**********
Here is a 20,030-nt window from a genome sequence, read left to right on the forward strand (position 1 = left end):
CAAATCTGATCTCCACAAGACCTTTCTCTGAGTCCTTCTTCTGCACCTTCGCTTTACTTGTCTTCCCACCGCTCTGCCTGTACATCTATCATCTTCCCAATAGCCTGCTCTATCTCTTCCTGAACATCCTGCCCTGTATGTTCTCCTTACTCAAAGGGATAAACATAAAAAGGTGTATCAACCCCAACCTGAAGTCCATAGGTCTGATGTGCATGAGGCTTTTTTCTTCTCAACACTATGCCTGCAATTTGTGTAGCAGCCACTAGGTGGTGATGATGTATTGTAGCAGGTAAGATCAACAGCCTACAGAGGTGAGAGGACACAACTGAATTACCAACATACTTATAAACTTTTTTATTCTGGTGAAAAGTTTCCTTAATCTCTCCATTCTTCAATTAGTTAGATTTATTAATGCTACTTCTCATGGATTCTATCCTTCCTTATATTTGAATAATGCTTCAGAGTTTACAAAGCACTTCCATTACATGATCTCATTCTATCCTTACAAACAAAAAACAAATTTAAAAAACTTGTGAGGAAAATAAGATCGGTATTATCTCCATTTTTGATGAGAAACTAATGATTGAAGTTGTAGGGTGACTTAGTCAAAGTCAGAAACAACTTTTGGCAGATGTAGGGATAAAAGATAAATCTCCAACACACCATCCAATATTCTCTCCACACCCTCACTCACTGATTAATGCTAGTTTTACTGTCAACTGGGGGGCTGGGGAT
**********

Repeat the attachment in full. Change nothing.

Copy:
Here is a 20,030-nt window from a genome sequence, read left to right on the forward strand (position 1 = left end):
CAAATCTGATCTCCACAAGACCTTTCTCTGAGTCCTTCTTCTGCACCTTCGCTTTACTTGTCTTCCCACCGCTCTGCCTGTACATCTATCATCTTCCCAATAGCCTGCTCTATCTCTTCCTGAACATCCTGCCCTGTATGTTCTCCTTACTCAAAGGGATAAACATAAAAAGGTGTATCAACCCCAACCTGAAGTCCATAGGTCTGATGTGCATGAGGCTTTTTTCTTCTCAACACTATGCCTGCAATTTGTGTAGCAGCCACTAGGTGGTGATGATGTATTGTAGCAGGTAAGATCAACAGCCTACAGAGGTGAGAGGACACAACTGAATTACCAACATACTTATAAACTTTTTTATTCTGGTGAAAAGTTTCCTTAATCTCTCCATTCTTCAATTAGTTAGATTTATTAATGCTACTTCTCATGGATTCTATCCTTCCTTATATTTGAATAATGCTTCAGAGTTTACAAAGCACTTCCATTACATGATCTCATTCTATCCTTACAAACAAAAAACAAATTTAAAAAACTTGTGAGGAAAATAAGATCGGTATTATCTCCATTTTTGATGAGAAACTAATGATTGAAGTTGTAGGGTGACTTAGTCAAAGTCAGAAACAACTTTTGGCAGATGTAGGGATAAAAGATAAATCTCCAACACACCATCCAATATTCTCTCCACACCCTCACTCACTGATTAATGCTAGTTTTACTGTCAACTGGGGGGCTGGGGAT